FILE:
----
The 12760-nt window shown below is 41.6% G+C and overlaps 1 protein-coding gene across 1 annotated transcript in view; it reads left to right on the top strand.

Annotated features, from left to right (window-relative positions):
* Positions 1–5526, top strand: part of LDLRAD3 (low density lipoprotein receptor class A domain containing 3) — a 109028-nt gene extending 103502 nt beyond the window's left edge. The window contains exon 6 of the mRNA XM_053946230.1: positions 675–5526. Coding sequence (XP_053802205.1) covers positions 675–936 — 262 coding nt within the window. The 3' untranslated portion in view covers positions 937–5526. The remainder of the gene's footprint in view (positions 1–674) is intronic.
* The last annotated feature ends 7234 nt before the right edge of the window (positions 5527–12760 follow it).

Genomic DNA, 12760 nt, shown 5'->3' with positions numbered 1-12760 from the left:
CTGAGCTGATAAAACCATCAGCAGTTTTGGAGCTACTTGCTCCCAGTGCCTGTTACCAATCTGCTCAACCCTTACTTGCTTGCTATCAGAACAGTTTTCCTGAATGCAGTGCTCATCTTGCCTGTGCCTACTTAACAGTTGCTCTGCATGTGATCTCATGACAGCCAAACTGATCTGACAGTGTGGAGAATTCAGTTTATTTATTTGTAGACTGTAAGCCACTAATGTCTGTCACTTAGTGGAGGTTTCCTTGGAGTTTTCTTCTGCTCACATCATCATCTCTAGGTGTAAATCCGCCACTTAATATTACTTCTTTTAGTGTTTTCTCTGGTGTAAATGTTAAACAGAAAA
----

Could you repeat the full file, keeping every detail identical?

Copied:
The 12760-nt window shown below is 41.6% G+C and overlaps 1 protein-coding gene across 1 annotated transcript in view; it reads left to right on the top strand.

Annotated features, from left to right (window-relative positions):
* Positions 1–5526, top strand: part of LDLRAD3 (low density lipoprotein receptor class A domain containing 3) — a 109028-nt gene extending 103502 nt beyond the window's left edge. The window contains exon 6 of the mRNA XM_053946230.1: positions 675–5526. Coding sequence (XP_053802205.1) covers positions 675–936 — 262 coding nt within the window. The 3' untranslated portion in view covers positions 937–5526. The remainder of the gene's footprint in view (positions 1–674) is intronic.
* The last annotated feature ends 7234 nt before the right edge of the window (positions 5527–12760 follow it).

Genomic DNA, 12760 nt, shown 5'->3' with positions numbered 1-12760 from the left:
CTGAGCTGATAAAACCATCAGCAGTTTTGGAGCTACTTGCTCCCAGTGCCTGTTACCAATCTGCTCAACCCTTACTTGCTTGCTATCAGAACAGTTTTCCTGAATGCAGTGCTCATCTTGCCTGTGCCTACTTAACAGTTGCTCTGCATGTGATCTCATGACAGCCAAACTGATCTGACAGTGTGGAGAATTCAGTTTATTTATTTGTAGACTGTAAGCCACTAATGTCTGTCACTTAGTGGAGGTTTCCTTGGAGTTTTCTTCTGCTCACATCATCATCTCTAGGTGTAAATCCGCCACTTAATATTACTTCTTTTAGTGTTTTCTCTGGTGTAAATGTTAAACAGAAAA